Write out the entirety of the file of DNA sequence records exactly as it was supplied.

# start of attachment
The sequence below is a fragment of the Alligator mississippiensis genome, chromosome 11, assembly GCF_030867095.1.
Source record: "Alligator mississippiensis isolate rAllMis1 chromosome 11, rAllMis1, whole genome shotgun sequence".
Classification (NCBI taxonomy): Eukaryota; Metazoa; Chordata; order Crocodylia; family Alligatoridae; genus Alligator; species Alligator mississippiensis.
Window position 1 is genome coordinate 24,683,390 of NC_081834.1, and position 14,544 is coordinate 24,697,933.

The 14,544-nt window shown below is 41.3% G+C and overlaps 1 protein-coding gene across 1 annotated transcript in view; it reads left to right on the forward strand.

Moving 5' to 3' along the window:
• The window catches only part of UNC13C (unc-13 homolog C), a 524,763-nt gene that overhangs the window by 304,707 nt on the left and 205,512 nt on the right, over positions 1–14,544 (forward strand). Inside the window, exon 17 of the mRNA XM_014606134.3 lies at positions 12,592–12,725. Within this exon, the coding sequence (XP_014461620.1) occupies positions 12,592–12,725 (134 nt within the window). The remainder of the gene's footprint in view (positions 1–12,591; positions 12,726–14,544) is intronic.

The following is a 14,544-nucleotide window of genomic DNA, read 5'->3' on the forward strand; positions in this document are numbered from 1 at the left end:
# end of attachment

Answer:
The sequence below is a fragment of the Alligator mississippiensis genome, chromosome 11, assembly GCF_030867095.1.
Source record: "Alligator mississippiensis isolate rAllMis1 chromosome 11, rAllMis1, whole genome shotgun sequence".
Classification (NCBI taxonomy): Eukaryota; Metazoa; Chordata; order Crocodylia; family Alligatoridae; genus Alligator; species Alligator mississippiensis.
Window position 1 is genome coordinate 24,683,390 of NC_081834.1, and position 14,544 is coordinate 24,697,933.

The 14,544-nt window shown below is 41.3% G+C and overlaps 1 protein-coding gene across 1 annotated transcript in view; it reads left to right on the forward strand.

Moving 5' to 3' along the window:
• The window catches only part of UNC13C (unc-13 homolog C), a 524,763-nt gene that overhangs the window by 304,707 nt on the left and 205,512 nt on the right, over positions 1–14,544 (forward strand). Inside the window, exon 17 of the mRNA XM_014606134.3 lies at positions 12,592–12,725. Within this exon, the coding sequence (XP_014461620.1) occupies positions 12,592–12,725 (134 nt within the window). The remainder of the gene's footprint in view (positions 1–12,591; positions 12,726–14,544) is intronic.

The following is a 14,544-nucleotide window of genomic DNA, read 5'->3' on the forward strand; positions in this document are numbered from 1 at the left end: